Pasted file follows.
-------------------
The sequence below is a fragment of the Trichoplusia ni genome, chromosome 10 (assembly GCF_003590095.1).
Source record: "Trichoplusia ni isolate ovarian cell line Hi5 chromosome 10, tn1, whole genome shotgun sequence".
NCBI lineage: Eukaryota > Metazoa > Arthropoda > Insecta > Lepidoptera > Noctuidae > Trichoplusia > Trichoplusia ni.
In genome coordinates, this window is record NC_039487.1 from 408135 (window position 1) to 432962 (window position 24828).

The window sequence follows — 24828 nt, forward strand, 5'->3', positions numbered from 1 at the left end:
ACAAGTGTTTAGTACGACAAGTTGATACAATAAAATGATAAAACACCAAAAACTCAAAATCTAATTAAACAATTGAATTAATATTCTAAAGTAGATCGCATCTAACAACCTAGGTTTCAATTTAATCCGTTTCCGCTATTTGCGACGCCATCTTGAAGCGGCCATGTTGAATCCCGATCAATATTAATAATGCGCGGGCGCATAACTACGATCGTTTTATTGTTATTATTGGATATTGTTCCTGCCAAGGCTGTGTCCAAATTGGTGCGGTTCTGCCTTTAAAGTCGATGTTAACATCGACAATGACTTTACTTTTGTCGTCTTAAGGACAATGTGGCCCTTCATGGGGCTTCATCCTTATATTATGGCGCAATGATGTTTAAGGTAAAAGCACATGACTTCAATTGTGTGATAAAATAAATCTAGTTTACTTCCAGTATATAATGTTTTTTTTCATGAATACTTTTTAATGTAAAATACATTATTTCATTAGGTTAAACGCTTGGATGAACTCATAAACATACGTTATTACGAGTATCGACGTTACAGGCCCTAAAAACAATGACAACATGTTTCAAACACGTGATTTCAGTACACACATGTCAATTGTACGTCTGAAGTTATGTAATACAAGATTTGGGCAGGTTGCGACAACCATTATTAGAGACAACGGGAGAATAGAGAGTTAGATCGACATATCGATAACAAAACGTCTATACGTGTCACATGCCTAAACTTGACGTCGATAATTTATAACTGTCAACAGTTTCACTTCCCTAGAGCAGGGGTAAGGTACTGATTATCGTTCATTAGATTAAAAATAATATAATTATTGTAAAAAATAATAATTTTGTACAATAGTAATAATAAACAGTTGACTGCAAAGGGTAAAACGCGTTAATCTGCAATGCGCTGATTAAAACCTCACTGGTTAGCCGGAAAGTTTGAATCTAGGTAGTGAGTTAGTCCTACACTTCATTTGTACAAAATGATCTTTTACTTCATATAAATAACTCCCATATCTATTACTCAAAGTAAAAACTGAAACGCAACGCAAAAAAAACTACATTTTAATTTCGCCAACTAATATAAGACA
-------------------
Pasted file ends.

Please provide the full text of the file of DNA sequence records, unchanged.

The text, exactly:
The sequence below is a fragment of the Trichoplusia ni genome, chromosome 10 (assembly GCF_003590095.1).
Source record: "Trichoplusia ni isolate ovarian cell line Hi5 chromosome 10, tn1, whole genome shotgun sequence".
NCBI lineage: Eukaryota > Metazoa > Arthropoda > Insecta > Lepidoptera > Noctuidae > Trichoplusia > Trichoplusia ni.
In genome coordinates, this window is record NC_039487.1 from 408135 (window position 1) to 432962 (window position 24828).

The window sequence follows — 24828 nt, forward strand, 5'->3', positions numbered from 1 at the left end:
ACAAGTGTTTAGTACGACAAGTTGATACAATAAAATGATAAAACACCAAAAACTCAAAATCTAATTAAACAATTGAATTAATATTCTAAAGTAGATCGCATCTAACAACCTAGGTTTCAATTTAATCCGTTTCCGCTATTTGCGACGCCATCTTGAAGCGGCCATGTTGAATCCCGATCAATATTAATAATGCGCGGGCGCATAACTACGATCGTTTTATTGTTATTATTGGATATTGTTCCTGCCAAGGCTGTGTCCAAATTGGTGCGGTTCTGCCTTTAAAGTCGATGTTAACATCGACAATGACTTTACTTTTGTCGTCTTAAGGACAATGTGGCCCTTCATGGGGCTTCATCCTTATATTATGGCGCAATGATGTTTAAGGTAAAAGCACATGACTTCAATTGTGTGATAAAATAAATCTAGTTTACTTCCAGTATATAATGTTTTTTTTCATGAATACTTTTTAATGTAAAATACATTATTTCATTAGGTTAAACGCTTGGATGAACTCATAAACATACGTTATTACGAGTATCGACGTTACAGGCCCTAAAAACAATGACAACATGTTTCAAACACGTGATTTCAGTACACACATGTCAATTGTACGTCTGAAGTTATGTAATACAAGATTTGGGCAGGTTGCGACAACCATTATTAGAGACAACGGGAGAATAGAGAGTTAGATCGACATATCGATAACAAAACGTCTATACGTGTCACATGCCTAAACTTGACGTCGATAATTTATAACTGTCAACAGTTTCACTTCCCTAGAGCAGGGGTAAGGTACTGATTATCGTTCATTAGATTAAAAATAATATAATTATTGTAAAAAATAATAATTTTGTACAATAGTAATAATAAACAGTTGACTGCAAAGGGTAAAACGCGTTAATCTGCAATGCGCTGATTAAAACCTCACTGGTTAGCCGGAAAGTTTGAATCTAGGTAGTGAGTTAGTCCTACACTTCATTTGTACAAAATGATCTTTTACTTCATATAAATAACTCCCATATCTATTACTCAAAGTAAAAACTGAAACGCAACGCAAAAAAAACTACATTTTAATTTCGCCAACTAATATAAGACA